How to write superhumans well.

Isabel Cooper argues Tolstoy was wrong: all happy families are not alike.

Netflix and other streaming service are pumping out new content. That’s nevertheless leaving writers and actors worse off financially.

As the media landscape keeps splintering, is Paw Patrol the last kiddie mega-hit?

Another day, another slice of toxic fandom.

In Finland, they don’t do small talk. I think cultural details like that could add a lot to a fictional setting.

Julie Moffett on writing Y/A that’s geared to actual teenagers.

Does Kevin Spacey’s recent attempt at a career-salvaging video violate the House of Cards copyright?

“There is no shame in comfort, in paying your bills, in eating food and enjoying the shade from a ceiling which itself is underneath a roof. You may even be likelier to make great art while comfortable, because you aren’t desperate.” — Chuck Wendig on the starving writer stereotype

Switching subjects, here’s a photo of a husky puppy I met in Petco recently. Very sweet, very recognizably puppyish in its motions. TYG was much amused it pooped all over the floor a few minutes later.

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Honor and its discontents

In the quotes post from early in January, I included a line from Lois McMaster Bujold: “Guard your honor. Let your reputation fall as it will. And outlive the bastards.” I like those sentiments, but I don’t think separating honor and reputation is actually possible. They’re twinned and they don’t separate well.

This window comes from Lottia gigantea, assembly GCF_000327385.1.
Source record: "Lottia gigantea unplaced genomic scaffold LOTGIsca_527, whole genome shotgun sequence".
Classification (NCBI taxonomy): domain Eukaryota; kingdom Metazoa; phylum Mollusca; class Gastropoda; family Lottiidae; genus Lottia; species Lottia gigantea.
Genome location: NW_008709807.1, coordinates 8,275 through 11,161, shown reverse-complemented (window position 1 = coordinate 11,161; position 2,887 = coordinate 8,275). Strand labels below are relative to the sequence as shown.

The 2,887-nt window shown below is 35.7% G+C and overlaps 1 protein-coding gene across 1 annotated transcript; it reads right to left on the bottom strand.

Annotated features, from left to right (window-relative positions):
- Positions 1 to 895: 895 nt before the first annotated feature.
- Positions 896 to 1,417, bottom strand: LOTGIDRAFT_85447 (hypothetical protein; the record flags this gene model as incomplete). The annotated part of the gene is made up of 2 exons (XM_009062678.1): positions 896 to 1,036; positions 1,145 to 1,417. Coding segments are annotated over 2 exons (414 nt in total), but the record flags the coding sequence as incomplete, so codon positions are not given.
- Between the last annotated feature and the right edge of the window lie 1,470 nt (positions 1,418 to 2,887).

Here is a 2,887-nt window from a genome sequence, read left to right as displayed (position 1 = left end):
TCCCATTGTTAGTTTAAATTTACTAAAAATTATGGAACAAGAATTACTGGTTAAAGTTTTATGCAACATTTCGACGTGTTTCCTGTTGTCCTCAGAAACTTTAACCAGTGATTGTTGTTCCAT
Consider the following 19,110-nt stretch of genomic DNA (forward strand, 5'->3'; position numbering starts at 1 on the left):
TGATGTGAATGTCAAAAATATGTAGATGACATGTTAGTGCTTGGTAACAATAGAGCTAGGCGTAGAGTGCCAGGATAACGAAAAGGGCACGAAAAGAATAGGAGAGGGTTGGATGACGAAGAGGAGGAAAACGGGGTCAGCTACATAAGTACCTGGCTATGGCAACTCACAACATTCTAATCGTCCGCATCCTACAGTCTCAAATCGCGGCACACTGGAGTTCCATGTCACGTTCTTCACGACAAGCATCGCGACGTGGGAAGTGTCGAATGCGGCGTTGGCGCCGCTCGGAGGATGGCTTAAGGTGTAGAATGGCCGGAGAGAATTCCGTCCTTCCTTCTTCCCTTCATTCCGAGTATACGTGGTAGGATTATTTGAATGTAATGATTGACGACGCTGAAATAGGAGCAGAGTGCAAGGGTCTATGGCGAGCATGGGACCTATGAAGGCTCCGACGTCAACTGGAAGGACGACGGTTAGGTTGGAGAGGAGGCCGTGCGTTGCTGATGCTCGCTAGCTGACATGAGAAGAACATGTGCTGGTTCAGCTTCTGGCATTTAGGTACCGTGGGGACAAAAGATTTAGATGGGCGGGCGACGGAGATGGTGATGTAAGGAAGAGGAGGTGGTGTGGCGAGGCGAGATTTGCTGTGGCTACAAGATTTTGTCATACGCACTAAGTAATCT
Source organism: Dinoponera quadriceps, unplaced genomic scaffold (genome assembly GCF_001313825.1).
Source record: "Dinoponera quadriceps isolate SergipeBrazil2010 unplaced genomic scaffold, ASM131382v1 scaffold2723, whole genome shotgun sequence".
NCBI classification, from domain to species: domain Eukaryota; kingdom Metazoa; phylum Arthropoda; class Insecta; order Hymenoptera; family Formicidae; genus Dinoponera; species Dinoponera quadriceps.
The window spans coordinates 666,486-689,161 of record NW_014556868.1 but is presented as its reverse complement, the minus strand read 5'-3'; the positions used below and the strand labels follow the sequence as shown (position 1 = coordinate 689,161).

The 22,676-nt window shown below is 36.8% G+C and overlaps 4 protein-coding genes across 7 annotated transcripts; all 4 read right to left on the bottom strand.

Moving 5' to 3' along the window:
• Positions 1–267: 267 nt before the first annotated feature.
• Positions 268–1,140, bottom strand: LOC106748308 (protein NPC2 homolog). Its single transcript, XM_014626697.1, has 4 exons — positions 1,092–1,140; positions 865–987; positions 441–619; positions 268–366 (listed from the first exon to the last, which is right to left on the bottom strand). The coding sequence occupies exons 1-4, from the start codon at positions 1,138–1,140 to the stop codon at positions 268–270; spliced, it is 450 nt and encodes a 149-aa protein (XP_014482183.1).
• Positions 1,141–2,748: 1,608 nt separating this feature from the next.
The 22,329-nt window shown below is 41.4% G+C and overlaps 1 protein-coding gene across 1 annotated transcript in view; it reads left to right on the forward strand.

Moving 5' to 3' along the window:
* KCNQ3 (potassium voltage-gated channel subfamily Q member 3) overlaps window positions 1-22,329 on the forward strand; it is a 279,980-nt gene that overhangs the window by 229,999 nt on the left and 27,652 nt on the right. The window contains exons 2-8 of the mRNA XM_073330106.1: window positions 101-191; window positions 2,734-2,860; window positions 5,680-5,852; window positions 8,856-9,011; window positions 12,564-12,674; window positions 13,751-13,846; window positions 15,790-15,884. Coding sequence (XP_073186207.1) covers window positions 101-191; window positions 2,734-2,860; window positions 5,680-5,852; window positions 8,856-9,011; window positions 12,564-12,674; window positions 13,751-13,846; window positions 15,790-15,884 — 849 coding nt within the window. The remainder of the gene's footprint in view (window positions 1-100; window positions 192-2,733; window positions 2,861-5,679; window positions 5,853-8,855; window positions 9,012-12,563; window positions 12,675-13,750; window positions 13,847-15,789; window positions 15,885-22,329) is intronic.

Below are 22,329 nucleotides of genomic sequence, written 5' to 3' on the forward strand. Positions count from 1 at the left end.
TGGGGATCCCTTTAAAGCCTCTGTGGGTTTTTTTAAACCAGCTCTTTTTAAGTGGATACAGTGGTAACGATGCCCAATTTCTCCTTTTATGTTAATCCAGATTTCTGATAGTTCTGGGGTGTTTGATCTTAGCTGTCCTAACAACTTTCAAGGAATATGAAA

Being honorable has a lot to recommend it. Keeping your word. Paying your debts (though there are lots of circumstances where not paying your debts is not dishonorable). Doing your duty. But like chivalry, the good stuff is tangled up with a lot of stuff that I don’t think is so positive.

Most significantly, honor, like I said, is tied to your reputation. Honor isn’t about doing the right thing or the noble thing, it’s being seen and respected for doing them. A warrior can do the right thing even if nobody knows about it. They can be courteous and just towards the weak and helpless, even if everyone thinks they’re a vile bully. But if people think the warrior acts dishonorably, then they have no honor.

That’s why people fought duels in 18th century America, among many other eras and places. Honor mattered, but it was never enough to live by a code of honor if someone else questioned it. A suggestion you were a scoundrel or a coward (in the U.S., “puppy” was a fighting word too) tarnished your honor even if it wasn’t true. To disprove it, you had to issue a challenge; you didn’t necessarily have to fight (seconds would negotiate a truce, if possible) but you had to be willing to fight.

I don’t see a lot of this side of honor in fiction, probably because it’s not very attractive. Characters like Dumas’ Musketeers, who challenge a stranger to a duel at the drop of a hat or an impolite word, look irrational and unappealing by today’s standards (and I say that as someone very fond of the Musketeers). Post-ST:OS handling of the Klingons, while showing them as violent, makes their honorable ways more commendable than irrational (a subjective opinion). But generally, the only way to guard your honor was to hit, stab or shoot someone.